Filtering liquids with liquids saves electricity
Filtering and treating water, both for human consumption and to clean industrial and municipal wastewater, accounts for about 13% of all electricity consumed in the US every year and releases about 290 million metric tons of CO2 into the atmosphere annually—roughly equivalent to the combined weight of every human on Earth.
One of the most common methods of processing water is passing it through a membrane with pores that are sized to filter out particles that are larger than water molecules. However, these membranes are susceptible to "fouling," or clogging by the very materials they are designed to filter out, necessitating more electricity to force the water through a partially clogged membrane and frequent membrane replacement, both of which increase water treatment costs.
New research from the Wyss Institute for Biologically Inspired Engineering at Harvard University and collaborators at Northeastern University and the University of Waterloo demonstrates that the Wyss' liquid-gated membranes (LGMs) filter nanoclay particles out of water with twofold higher efficiency, nearly threefold longer time-to-foul, and a reduction in the pressure required for filtration over conventional membranes, offering a solution that could reduce the cost and electricity consumption of high-impact industrial processes such as oil and gas drilling. The study is reported in APL Materials.
"This is the first study to demonstrate that LGMs can achieve sustained filtration in settings similar to those found in heavy industry, and it provides insight into how LGMs resist different types of fouling, which could lead to their use in a variety of water processing settings," said first author Jack Alvarenga, a Research Scientist at the Wyss Institute.
LGMs mimic nature's use of liquid-filled pores to control the movement of liquids, gases and particles through biological filters using the lowest possible amount of energy, much like the small stomata openings in plants' leaves allow gases to pass through. Each LGM is coated with a liquid that acts as a reversible gate, filling and sealing its pores in the "closed" state. When pressure is applied to the membrane, the liquid inside the pores is pulled to the sides, creating open, liquid-lined pores that can be tuned to allow the passage of specific liquids or gases, and resist fouling due to the liquid layer's slippery surface. The use of fluid-lined pores also enables the separation of a target compound from a mixture of different substances, which is common in industrial liquid processing.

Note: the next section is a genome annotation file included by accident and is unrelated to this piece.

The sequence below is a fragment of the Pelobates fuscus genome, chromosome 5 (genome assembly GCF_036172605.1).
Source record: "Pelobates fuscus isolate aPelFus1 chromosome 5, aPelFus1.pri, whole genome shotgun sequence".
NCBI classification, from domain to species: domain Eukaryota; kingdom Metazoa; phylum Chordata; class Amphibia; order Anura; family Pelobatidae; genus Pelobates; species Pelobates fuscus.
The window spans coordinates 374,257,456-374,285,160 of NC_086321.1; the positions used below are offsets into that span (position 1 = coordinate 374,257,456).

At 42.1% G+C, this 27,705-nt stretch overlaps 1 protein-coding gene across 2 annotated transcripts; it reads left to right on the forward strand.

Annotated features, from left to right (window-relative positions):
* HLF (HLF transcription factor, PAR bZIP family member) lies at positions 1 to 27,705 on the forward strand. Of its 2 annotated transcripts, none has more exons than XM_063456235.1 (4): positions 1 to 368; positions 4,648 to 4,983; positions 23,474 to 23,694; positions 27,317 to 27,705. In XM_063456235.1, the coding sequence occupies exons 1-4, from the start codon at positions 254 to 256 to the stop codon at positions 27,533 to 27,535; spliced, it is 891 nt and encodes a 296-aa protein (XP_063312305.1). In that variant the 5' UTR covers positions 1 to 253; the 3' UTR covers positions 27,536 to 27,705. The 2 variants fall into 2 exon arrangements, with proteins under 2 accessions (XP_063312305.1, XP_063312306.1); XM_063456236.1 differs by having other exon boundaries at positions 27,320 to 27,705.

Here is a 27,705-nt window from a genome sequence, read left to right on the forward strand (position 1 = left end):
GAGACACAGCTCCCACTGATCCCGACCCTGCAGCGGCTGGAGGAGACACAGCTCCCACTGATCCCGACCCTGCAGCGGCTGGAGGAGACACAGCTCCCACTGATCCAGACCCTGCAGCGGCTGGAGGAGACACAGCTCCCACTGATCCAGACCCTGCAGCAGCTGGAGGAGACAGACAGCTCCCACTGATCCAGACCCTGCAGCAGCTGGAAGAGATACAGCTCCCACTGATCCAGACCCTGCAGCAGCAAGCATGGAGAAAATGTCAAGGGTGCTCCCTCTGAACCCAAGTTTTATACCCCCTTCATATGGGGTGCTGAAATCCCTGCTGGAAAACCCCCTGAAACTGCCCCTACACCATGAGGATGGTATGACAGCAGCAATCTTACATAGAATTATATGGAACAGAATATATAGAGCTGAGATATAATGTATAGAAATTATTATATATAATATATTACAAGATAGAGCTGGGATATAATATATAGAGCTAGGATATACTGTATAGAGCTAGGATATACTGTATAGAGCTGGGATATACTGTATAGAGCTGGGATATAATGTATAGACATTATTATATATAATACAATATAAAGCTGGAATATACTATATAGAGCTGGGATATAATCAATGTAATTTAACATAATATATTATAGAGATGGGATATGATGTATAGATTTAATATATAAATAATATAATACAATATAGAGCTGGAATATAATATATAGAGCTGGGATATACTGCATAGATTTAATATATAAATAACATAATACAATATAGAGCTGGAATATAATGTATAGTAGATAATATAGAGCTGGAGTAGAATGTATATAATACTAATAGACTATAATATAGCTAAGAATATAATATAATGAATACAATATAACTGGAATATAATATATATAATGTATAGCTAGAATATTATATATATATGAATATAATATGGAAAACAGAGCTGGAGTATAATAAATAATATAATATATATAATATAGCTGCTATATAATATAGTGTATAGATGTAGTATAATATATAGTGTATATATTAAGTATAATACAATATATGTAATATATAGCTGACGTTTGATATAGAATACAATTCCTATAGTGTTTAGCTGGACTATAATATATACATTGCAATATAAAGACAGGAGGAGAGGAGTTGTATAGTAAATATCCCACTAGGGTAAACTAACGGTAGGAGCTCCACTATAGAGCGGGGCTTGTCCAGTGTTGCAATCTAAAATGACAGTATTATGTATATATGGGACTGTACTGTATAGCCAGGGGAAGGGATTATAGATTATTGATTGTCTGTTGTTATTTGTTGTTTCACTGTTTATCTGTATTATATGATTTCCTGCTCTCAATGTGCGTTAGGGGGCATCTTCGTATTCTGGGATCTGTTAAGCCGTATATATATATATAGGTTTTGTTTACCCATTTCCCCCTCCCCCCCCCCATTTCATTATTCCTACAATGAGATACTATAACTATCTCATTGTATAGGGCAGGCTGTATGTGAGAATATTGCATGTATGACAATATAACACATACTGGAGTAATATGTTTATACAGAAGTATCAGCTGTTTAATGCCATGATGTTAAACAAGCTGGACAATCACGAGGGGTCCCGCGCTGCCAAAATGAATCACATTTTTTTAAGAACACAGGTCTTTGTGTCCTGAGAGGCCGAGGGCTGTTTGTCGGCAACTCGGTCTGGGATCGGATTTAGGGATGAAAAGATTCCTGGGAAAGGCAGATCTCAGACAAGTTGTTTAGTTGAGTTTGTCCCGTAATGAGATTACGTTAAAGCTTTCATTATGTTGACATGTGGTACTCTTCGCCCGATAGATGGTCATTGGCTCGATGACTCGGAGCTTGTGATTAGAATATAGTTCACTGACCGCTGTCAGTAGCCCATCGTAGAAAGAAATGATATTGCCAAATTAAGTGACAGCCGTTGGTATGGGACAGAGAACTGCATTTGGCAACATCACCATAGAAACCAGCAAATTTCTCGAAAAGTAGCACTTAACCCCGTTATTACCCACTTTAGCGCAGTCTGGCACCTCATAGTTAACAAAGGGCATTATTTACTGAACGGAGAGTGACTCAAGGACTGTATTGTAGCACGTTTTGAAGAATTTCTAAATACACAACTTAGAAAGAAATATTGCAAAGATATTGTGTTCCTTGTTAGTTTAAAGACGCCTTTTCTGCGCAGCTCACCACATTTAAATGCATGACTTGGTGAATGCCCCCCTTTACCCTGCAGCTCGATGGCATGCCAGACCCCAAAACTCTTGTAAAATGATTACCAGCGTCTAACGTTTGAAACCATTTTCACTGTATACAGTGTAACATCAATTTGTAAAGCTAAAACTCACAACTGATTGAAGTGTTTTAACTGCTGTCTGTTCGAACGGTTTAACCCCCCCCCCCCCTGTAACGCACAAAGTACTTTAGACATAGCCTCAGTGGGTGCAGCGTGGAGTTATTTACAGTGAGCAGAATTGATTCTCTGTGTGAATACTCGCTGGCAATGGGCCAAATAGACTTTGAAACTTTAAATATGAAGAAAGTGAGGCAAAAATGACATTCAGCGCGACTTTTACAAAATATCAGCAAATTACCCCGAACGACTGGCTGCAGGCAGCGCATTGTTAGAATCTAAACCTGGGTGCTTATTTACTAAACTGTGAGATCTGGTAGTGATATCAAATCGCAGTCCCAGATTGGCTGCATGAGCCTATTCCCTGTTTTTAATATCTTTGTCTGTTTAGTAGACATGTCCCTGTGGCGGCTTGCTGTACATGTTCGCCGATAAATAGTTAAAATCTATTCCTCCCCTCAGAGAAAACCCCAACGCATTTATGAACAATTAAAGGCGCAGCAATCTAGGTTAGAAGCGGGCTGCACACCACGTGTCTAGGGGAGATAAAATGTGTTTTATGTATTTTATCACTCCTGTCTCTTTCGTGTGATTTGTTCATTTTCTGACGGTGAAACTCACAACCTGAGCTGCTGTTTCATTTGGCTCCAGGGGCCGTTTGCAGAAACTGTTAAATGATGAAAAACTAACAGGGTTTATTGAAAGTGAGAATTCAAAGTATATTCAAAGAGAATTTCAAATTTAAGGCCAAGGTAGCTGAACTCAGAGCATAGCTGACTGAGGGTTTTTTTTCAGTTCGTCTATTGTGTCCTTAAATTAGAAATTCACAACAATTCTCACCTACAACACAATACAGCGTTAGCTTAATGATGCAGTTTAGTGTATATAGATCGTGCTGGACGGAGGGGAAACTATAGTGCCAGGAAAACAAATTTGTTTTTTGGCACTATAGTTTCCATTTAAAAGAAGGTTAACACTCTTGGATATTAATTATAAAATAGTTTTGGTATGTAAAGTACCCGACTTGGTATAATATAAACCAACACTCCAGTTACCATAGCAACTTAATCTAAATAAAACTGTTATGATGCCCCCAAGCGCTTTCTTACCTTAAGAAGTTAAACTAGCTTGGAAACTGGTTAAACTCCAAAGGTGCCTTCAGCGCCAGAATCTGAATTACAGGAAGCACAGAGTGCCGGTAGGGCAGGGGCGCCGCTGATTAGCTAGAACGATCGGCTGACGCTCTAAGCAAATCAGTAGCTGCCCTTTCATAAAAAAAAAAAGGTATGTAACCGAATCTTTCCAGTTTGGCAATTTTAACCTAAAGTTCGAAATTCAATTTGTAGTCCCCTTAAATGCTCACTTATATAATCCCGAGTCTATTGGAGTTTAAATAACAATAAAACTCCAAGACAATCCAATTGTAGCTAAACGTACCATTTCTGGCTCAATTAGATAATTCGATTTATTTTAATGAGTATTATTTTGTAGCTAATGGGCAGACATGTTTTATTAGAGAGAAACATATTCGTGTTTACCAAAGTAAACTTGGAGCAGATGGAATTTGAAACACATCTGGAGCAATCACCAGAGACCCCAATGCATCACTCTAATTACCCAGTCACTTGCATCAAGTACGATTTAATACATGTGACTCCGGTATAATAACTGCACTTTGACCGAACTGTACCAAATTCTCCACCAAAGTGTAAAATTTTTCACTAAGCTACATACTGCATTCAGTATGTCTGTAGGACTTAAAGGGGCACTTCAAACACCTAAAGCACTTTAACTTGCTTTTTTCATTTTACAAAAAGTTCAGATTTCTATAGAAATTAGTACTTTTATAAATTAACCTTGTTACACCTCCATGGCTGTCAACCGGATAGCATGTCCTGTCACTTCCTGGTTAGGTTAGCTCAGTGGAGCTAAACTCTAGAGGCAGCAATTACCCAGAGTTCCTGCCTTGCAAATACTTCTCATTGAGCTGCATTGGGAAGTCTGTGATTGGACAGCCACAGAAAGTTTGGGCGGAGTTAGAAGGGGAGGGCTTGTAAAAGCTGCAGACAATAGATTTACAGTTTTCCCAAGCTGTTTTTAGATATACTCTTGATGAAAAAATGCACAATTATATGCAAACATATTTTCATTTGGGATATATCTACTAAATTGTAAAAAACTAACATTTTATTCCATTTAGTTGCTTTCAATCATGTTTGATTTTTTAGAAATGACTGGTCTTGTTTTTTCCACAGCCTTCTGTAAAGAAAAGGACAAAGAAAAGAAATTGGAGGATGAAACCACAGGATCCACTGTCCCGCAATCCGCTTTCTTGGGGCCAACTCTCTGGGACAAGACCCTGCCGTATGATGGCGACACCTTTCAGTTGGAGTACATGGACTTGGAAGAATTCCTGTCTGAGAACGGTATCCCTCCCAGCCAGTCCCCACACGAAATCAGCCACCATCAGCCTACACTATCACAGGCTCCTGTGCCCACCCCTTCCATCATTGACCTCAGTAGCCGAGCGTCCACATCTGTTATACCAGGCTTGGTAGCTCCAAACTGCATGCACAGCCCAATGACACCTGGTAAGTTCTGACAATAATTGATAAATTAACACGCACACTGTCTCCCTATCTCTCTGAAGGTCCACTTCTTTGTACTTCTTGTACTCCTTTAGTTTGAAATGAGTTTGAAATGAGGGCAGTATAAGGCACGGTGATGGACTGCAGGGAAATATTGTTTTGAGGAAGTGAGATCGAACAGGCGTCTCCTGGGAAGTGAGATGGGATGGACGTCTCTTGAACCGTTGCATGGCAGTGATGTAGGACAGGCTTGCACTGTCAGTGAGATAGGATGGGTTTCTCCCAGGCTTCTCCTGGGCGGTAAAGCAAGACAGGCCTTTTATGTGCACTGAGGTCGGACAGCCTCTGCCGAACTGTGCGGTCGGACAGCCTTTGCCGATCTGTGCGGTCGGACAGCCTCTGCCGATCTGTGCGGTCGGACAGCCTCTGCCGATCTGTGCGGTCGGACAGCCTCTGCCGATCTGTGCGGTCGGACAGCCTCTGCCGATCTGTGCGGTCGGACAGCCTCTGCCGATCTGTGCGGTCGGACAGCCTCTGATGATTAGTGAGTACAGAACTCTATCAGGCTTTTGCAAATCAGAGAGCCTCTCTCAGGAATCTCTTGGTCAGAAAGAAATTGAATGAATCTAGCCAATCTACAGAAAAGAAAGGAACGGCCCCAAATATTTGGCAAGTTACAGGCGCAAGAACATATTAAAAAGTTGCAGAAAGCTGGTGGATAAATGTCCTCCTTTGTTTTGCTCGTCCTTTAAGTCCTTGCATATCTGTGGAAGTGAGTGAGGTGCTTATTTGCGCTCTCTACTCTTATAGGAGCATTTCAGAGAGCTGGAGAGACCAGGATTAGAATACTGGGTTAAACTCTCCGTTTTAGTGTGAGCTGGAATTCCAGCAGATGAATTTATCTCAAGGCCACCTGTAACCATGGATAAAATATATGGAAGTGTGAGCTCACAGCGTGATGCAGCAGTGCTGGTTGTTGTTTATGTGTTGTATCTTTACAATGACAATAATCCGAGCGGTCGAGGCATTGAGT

The research team decided to test their LGMs on a suspension of bentonite clay in water, as such "nanoclay" solutions mimic the wastewater produced by drilling activities in the oil and gas industry. They infused 25-mm discs of a standard filter membrane with perfluoropolyether, a type of liquid lubricant that has been used in the aerospace industry for over 30 years, to convert them into LGMs. They then placed the membranes under pressure to draw water through the pores but leave the nanoclay particles behind, and compared the performance of untreated membranes to LGMs.
The untreated membranes displayed signs of nanoclay fouling much more quickly than the LGMs, and the LGMs were able to filter water three times longer than the standard membranes before requiring a "backwash" procedure to remove particles that had accumulated on the membrane. Less frequent backwashing could translate to a reduction in the use of cleaning chemicals and energy required to pump backwash water, and improve the filtration rate in industrial water treatment settings.
While the LGMs did eventually experience fouling, they displayed a 60% reduction in the amount of nanoclay that accumulated within their structure during filtration, which is known as "irreversible fouling" because it is not removed by backwashing. This advantage gives LGMs a longer lifespan and makes more of the filtrate recoverable for alternate uses. Additionally, the LGMs required 16% less pressure to initiate the filtration process, reflecting further energy savings.
"LGMs have the potential for use in industries as diverse as food and beverage processing, biopharmaceutical manufacturing, textiles, paper, pulp, chemical, and petrochemical, and could offer improvements in energy use and efficiency across a wide swath of industrial applications," said corresponding author Joanna Aizenberg, Ph.D., who is a Founding Core Faculty member of the Wyss Institute and the Amy Smith Berylson Professor of Material Sciences at Harvard's John A. Paulson School of Engineering and Applied Sciences (SEAS).
The team's next steps for the research include larger-scale pilot studies with industry partners, longer-term operation of the LGMs, and filtering even more complex mixtures of substances. These studies will provide insight into the commercial viability of LGMs for different applications, and how long they would last in a number of use cases.
"The concept of using a liquid to help filter other liquids, while perhaps not obvious to us, is prevalent in nature. It's wonderful to see how leveraging nature's innovation in this manner can potentially lead to huge energy savings," said Wyss Founding Director Donald Ingber, M.D., Ph.D., who is also the Judah Folkman Professor of Vascular Biology at Harvard Medical School and the Vascular Biology Program at Boston Children's Hospital, as well as Professor of Bioengineering at SEAS.